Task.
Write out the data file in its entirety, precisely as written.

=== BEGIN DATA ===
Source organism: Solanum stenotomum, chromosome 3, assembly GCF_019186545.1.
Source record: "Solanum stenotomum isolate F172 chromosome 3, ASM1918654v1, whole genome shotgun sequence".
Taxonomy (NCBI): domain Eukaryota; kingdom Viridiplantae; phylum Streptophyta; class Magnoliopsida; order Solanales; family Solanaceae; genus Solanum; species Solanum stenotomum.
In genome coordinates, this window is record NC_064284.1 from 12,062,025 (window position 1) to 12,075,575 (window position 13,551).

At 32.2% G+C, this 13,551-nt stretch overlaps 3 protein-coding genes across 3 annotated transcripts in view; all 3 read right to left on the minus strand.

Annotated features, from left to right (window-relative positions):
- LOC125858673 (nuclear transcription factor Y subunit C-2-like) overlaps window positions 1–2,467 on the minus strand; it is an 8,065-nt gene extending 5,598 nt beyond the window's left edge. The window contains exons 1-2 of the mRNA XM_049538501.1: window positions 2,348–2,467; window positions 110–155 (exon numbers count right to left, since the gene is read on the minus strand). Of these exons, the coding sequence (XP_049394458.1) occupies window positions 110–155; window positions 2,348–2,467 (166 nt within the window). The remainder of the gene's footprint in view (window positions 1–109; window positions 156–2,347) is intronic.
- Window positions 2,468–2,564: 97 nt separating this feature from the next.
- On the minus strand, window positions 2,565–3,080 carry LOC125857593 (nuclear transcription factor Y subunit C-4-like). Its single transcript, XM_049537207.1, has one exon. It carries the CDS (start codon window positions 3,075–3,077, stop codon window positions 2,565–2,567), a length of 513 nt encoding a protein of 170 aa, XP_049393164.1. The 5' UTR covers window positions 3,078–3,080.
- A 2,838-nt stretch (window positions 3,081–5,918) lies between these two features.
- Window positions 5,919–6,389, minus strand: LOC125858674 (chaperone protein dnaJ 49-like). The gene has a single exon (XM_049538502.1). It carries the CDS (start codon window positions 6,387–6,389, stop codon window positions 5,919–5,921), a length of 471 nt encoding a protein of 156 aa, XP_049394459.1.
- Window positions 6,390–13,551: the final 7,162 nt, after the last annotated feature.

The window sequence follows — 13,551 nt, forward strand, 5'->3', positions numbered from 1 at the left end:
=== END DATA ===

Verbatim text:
Source organism: Solanum stenotomum, chromosome 3, assembly GCF_019186545.1.
Source record: "Solanum stenotomum isolate F172 chromosome 3, ASM1918654v1, whole genome shotgun sequence".
Taxonomy (NCBI): domain Eukaryota; kingdom Viridiplantae; phylum Streptophyta; class Magnoliopsida; order Solanales; family Solanaceae; genus Solanum; species Solanum stenotomum.
In genome coordinates, this window is record NC_064284.1 from 12,062,025 (window position 1) to 12,075,575 (window position 13,551).

At 32.2% G+C, this 13,551-nt stretch overlaps 3 protein-coding genes across 3 annotated transcripts in view; all 3 read right to left on the minus strand.

Annotated features, from left to right (window-relative positions):
- LOC125858673 (nuclear transcription factor Y subunit C-2-like) overlaps window positions 1–2,467 on the minus strand; it is an 8,065-nt gene extending 5,598 nt beyond the window's left edge. The window contains exons 1-2 of the mRNA XM_049538501.1: window positions 2,348–2,467; window positions 110–155 (exon numbers count right to left, since the gene is read on the minus strand). Of these exons, the coding sequence (XP_049394458.1) occupies window positions 110–155; window positions 2,348–2,467 (166 nt within the window). The remainder of the gene's footprint in view (window positions 1–109; window positions 156–2,347) is intronic.
- Window positions 2,468–2,564: 97 nt separating this feature from the next.
- On the minus strand, window positions 2,565–3,080 carry LOC125857593 (nuclear transcription factor Y subunit C-4-like). Its single transcript, XM_049537207.1, has one exon. It carries the CDS (start codon window positions 3,075–3,077, stop codon window positions 2,565–2,567), a length of 513 nt encoding a protein of 170 aa, XP_049393164.1. The 5' UTR covers window positions 3,078–3,080.
- A 2,838-nt stretch (window positions 3,081–5,918) lies between these two features.
- Window positions 5,919–6,389, minus strand: LOC125858674 (chaperone protein dnaJ 49-like). The gene has a single exon (XM_049538502.1). It carries the CDS (start codon window positions 6,387–6,389, stop codon window positions 5,919–5,921), a length of 471 nt encoding a protein of 156 aa, XP_049394459.1.
- Window positions 6,390–13,551: the final 7,162 nt, after the last annotated feature.

The window sequence follows — 13,551 nt, forward strand, 5'->3', positions numbered from 1 at the left end: